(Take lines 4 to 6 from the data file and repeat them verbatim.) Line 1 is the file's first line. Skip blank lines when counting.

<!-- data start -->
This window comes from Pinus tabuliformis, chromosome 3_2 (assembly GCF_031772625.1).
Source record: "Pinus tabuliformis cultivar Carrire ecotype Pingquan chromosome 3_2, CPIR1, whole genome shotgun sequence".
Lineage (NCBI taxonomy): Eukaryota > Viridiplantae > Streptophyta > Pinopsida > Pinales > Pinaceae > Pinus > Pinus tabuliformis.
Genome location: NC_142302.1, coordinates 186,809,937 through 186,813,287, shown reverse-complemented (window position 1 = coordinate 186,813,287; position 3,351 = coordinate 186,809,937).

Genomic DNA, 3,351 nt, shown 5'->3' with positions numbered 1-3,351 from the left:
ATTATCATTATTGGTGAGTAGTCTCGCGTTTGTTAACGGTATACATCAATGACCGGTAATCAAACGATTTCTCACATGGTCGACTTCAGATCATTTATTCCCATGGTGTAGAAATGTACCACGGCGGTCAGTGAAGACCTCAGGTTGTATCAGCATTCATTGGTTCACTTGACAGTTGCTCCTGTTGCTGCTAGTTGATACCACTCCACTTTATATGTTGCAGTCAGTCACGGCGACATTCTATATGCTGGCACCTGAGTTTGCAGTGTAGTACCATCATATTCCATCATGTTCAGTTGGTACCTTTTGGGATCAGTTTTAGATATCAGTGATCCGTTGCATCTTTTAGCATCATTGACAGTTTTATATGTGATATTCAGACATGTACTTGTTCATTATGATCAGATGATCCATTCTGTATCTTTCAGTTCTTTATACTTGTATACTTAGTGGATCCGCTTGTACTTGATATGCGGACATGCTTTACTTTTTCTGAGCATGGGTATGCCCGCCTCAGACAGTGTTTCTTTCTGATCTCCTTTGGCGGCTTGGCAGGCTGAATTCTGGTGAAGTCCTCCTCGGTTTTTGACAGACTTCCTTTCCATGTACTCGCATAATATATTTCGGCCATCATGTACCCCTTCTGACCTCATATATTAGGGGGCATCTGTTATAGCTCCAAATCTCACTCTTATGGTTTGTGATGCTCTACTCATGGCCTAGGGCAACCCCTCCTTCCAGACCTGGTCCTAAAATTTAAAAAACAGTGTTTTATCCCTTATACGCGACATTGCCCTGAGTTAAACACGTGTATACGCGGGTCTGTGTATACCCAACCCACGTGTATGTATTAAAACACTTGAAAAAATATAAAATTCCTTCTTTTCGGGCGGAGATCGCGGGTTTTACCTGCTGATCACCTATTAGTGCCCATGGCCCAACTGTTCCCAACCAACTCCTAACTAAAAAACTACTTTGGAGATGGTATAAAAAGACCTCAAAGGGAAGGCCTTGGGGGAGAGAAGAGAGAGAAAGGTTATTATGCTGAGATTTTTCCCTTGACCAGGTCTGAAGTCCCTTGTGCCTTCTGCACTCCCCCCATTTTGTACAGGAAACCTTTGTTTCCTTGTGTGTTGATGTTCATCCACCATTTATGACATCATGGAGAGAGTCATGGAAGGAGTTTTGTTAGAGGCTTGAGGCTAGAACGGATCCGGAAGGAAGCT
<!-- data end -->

Genome location: NC_142302.1, coordinates 186,809,937 through 186,813,287, shown reverse-complemented (window position 1 = coordinate 186,813,287; position 3,351 = coordinate 186,809,937).

Genomic DNA, 3,351 nt, shown 5'->3' with positions numbered 1-3,351 from the left:
ATTATCATTATTGGTGAGTAGTCTCGCGTTTGTTAACGGTATACATCAATGACCGGTAATCAAACGATTTCTCACATGGTCGACTTCAGATCATTTATTCCCATGGTGTAGAAATGTACCACGGCGGTCAGTGAAGACCTCAGGTTGTATCAGCATTCATTGGTTCACTTGACAGTTGCTCCTGTTGCTGCTAGTTGATACCACTCCACTTTATATGTTGCAGTCAGTCACGGCGACATTCTATATGCTGGCACCTGAGTTTGCAGTGTAGTACCATCATATTCCATCATGTTCAGTTGGTACCTTTTGGGATCAGTTTTAGATATCAGTGATCCGTTGCATCTTTTAGCATCATTGACAGTTTTATATGTGATATTCAGACATGTACTTGTTCATTATGATCAGATGATCCATTCTGTATCTTTCAGTTCTTTATACTTGTATACTTAGTGGATCCGCTTGTACTTGATATGCGGACATGCTTTACTTTTTCTGAGCATGGGTATGCCCGCCTCAGACAGTGTTTCTTTCTGATCTCCTTTGGCGGCTTGGCAGGCTGAATTCTGGTGAAGTCCTCCTCGGTTTTTGACAGACTTCCTTTCCATGTACTCGCATAATATATTTCGGCCATCATGTACCCCTTCTGACCTCATATATTAGGGGGCATCTGTTATAGCTCCAAATCTCACTCTTATGGTTTGTGATGCTCTACTCATGGCCTAGGGCAACCCCTCCTTCCAGACCTGGTCCTAAAATTTAAAAAACAGTGTTTTATCCCTTATACGCGACATTGCCCTGAGTTAAACACGTGTATACGCGGGTCTGTGTATACCCAACCCACGTGTATGTATTAAAACACTTGAAAAAATATAAAATTCCTTCTTTTCGGGCGGAGATCGCGGGTTTTACCTGCTGATCACCTATTAGTGCCCATGGCCCAACTGTTCCCAACCAACTCCTAACTAAAAAACTACTTTGGAGATGGTATAAAAAGACCTCAAAGGGAAGGCCTTGGGGGAGAGAAGAGAGAGAAAGGTTATTATGCTGAGATTTTTCCCTTGACCAGGTCTGAAGTCCCTTGTGCCTTCTGCACTCCCCCCATTTTGTACAGGAAACCTTTGTTTCCTTGTGTGTTGATGTTCATCCACCATTTATGACATCATGGAGAGAGTCATGGAAGGAGTTTTGTTAGAGGCTTGAGGCTAGAACGGATCCGGAAGGAAGCT